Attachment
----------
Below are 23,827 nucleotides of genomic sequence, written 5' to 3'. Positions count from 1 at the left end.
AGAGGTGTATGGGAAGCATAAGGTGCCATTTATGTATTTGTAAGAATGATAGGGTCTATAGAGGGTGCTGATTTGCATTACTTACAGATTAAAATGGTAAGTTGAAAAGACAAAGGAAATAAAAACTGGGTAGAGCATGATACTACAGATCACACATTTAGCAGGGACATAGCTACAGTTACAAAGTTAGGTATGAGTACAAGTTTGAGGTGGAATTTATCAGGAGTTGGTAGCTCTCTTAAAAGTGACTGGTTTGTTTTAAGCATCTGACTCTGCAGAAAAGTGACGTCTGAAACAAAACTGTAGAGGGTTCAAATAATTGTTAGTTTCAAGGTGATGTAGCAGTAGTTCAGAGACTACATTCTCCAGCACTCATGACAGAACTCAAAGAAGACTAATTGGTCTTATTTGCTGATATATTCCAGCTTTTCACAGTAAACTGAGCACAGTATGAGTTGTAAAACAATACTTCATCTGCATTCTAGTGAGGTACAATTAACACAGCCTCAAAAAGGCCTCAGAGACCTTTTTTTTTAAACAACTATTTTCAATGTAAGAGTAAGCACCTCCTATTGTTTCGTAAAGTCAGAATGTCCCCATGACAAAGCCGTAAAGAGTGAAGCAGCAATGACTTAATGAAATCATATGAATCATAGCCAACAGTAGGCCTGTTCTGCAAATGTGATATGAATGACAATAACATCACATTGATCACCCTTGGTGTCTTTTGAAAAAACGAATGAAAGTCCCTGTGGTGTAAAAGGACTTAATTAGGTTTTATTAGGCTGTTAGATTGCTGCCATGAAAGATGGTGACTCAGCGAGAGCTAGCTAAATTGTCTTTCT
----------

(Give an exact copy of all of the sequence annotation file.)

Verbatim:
Below are 23,827 nucleotides of genomic sequence, written 5' to 3'. Positions count from 1 at the left end.
AGAGGTGTATGGGAAGCATAAGGTGCCATTTATGTATTTGTAAGAATGATAGGGTCTATAGAGGGTGCTGATTTGCATTACTTACAGATTAAAATGGTAAGTTGAAAAGACAAAGGAAATAAAAACTGGGTAGAGCATGATACTACAGATCACACATTTAGCAGGGACATAGCTACAGTTACAAAGTTAGGTATGAGTACAAGTTTGAGGTGGAATTTATCAGGAGTTGGTAGCTCTCTTAAAAGTGACTGGTTTGTTTTAAGCATCTGACTCTGCAGAAAAGTGACGTCTGAAACAAAACTGTAGAGGGTTCAAATAATTGTTAGTTTCAAGGTGATGTAGCAGTAGTTCAGAGACTACATTCTCCAGCACTCATGACAGAACTCAAAGAAGACTAATTGGTCTTATTTGCTGATATATTCCAGCTTTTCACAGTAAACTGAGCACAGTATGAGTTGTAAAACAATACTTCATCTGCATTCTAGTGAGGTACAATTAACACAGCCTCAAAAAGGCCTCAGAGACCTTTTTTTTTAAACAACTATTTTCAATGTAAGAGTAAGCACCTCCTATTGTTTCGTAAAGTCAGAATGTCCCCATGACAAAGCCGTAAAGAGTGAAGCAGCAATGACTTAATGAAATCATATGAATCATAGCCAACAGTAGGCCTGTTCTGCAAATGTGATATGAATGACAATAACATCACATTGATCACCCTTGGTGTCTTTTGAAAAAACGAATGAAAGTCCCTGTGGTGTAAAAGGACTTAATTAGGTTTTATTAGGCTGTTAGATTGCTGCCATGAAAGATGGTGACTCAGCGAGAGCTAGCTAAATTGTCTTTCT